The Navy’s Atlantic Test Ranges (ATR) at NAS Patuxent River is scheduled to receive a ground control station (GCS) for testing with the MQ-25 Stingray early next year.

Besides ATR, several other Pax River locations will house the new GCS, known as the MD-5D, according to Chris Hardman, ATR project facilitator. They are the MQ-25 hangar, the System Test and Integration Laboratory (STIL) and two mobile test transportable (TT) units. ATR is also installing supporting equipment for the GCSs, including mission control room workstations, video routing, voice communications interfaces and test networks.

There are three variants of the MD-5 for different types of installations, Hardman said. “The MD-5C is installed on ships, the MD-5D at shore facilities, and the MD-5E in mobile units. An easy way to remember them is the MD-5C goes to sea, MD-5D is on dirt, and the MD-5E is embarkable.”

The first MD-5D GCS at Pax has already been installed in the STIL as a software testbed, he said. “It will not be used for flight. All versions of software will first be tested at the STIL before being promoted.”

The TT units with MD-5E’s will be transported to MidAmerica Airport in Mascoutah, Illinois. ATR is also beefing up a mobile instrumented telemetry system (MITS) with its Real-time Telemetry Processing System (RTPS) for the upcoming testing at MidAmerica.

“The MITS will interface with the mobile TTs that will control the aircraft during the testing,” he said.

A Boeing-owned version of the MQ-25, the T1, has been undergoing flight tests at MidAmerica with a Boeing controller since September 2019. Although the aircraft and controller in the current flight tests belong to Boeing, the MQ-25 Integrated Test Team (ITT), ATR, and the Navy “had a lot to do with the planning and buildup for the flight,” Hardman said.

“The ITT was at MidAmerica, and our RTPS was receiving a lot of the aircraft data and video after the flight for processing here at ATR,” he said. “We’ve been working hard to install equipment at MidAmerica that networks the data and video back to ATR in real time. The ITT is now able to monitor flights at MidAmerica or remotely here at ATR.”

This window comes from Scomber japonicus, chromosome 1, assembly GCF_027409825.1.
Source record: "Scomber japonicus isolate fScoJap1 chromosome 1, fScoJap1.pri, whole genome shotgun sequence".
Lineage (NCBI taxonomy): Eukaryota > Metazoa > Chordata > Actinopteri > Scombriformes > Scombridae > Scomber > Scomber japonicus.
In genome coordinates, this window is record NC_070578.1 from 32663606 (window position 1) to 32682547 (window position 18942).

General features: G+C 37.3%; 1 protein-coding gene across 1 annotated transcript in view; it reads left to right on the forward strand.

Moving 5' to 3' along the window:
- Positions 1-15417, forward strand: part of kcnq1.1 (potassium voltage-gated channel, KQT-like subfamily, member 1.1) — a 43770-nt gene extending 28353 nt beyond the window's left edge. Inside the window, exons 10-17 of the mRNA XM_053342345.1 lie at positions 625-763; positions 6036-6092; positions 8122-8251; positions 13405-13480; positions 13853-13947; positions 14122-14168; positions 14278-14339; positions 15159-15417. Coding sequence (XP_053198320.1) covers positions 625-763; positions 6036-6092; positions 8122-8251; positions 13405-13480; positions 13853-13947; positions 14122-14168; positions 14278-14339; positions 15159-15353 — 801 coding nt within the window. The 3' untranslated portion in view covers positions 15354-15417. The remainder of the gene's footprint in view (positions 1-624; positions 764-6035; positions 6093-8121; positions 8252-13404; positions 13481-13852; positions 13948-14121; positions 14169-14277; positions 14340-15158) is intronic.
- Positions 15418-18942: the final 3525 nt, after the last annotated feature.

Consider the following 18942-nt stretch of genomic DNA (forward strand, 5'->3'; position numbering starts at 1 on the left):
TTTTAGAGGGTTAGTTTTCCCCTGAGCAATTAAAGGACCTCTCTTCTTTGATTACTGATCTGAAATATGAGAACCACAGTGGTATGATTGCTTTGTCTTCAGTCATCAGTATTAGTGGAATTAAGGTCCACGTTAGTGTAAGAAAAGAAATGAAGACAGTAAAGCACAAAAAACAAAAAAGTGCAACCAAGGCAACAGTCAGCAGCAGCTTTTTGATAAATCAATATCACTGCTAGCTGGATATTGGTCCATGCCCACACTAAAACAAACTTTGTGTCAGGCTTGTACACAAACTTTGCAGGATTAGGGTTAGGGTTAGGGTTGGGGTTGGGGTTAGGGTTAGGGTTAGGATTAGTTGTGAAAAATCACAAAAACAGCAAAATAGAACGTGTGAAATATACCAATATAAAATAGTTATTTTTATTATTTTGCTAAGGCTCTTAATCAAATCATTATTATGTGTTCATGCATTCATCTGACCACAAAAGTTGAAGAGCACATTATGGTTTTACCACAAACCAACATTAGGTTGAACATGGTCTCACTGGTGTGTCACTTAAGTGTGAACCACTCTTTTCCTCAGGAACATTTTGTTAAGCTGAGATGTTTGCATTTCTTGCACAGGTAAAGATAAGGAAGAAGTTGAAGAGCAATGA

MD-5D controllers are more complex than the name indicates, and their composition varies. The GCS for ATR is setup to provide control from two different rooms, A and B, and each room includes two cockpits, known as air vehicle operator (AVO) workstations. The MD-5D in the MQ-25 hangar will incorporate a similar configuration in rooms C and D, each with two AVO consoles. Each TT will have an MD-5E with just two AVO workstations.

The operators at ATR and the MQ-25 hangar GCSs communicate with the aircraft and local facilities involved in a test via signals sent through buried fiber-optic lines to radio-frequency shelters installed on pad sites. The ATR pad site is at the foot of tower B, one of the two tall antenna towers across the street from B2118. The hangar’s shelter and pad site is under construction.

ATR’s shelter broadcasts the signals it receives through four VHF/UHF voice radio antennas and four omnidirectional command and control (C2) data antennas on the tower.

“Pilots at the workstations communicate through the voice antennas with local facilities involved with the test such as ground support and air traffic control,” Hardman said. “The data antennas are used to control the air vehicle while it is within line of sight.”

When the aircraft is beyond line of sight, two mobile user objective system antennas transmit the control signals via satellite.

The hangar pad site under construction has a more extensive antenna array. A tower at the site supports two voice antennas and four omnidirectional C2 antennas to control the aircraft.

“There are multiple frequencies needed for voice on each flight, and multiple C2s may be needed for multiple air vehicles and back-up frequencies,” he said.

A more powerful command data link (CDL) directional antenna controls the unmanned air vehicle (UAV) at greater distances. “The CDL has a higher gain and can process and follow the UAV’s position,” he said. “That means we don’t need to slave the CDL to a separate tracking radar. It can slave to itself.”

A wideband satellite terminal antenna at the hangar site interfaces with both commercial and military networks. And two telemetry acquisition system antennas acquire signals for an ATR real-time telemetry processing system also located at the hangar site.

The first three Navy aircraft to be tested at MidAmerica will be engineering development models (EDM) 1, 2 and 3. One of the TTs will control the first EDM flight at MidAmerica with the second TT serving as backup. The second TT will then be transported to NAWCAD Lakehurst for further MQ-25 testing there.

A second series of three different MQ-25 system demonstration test article (SDTA) aircraft will follow the EDMs in 2023. SDTA work will involve cyber, electromagnetic effects, climate chamber, mission systems, mission scenario development and operational testing.

“Construction design is underway on an MQ-25 hangar at Point Mugu, and another hangar is being repurposed in Norfolk for the fleet,” Hardman said. “They’re being funded over the next few years with construction to follow. This is all to prepare the fleet for the future of naval UAVs.”

Initial operational capability of the first four Stingrays in the carrier air wing is set for 2025. The aircraft will be integrated into the wing alongside the E-2 and C-2 squadrons.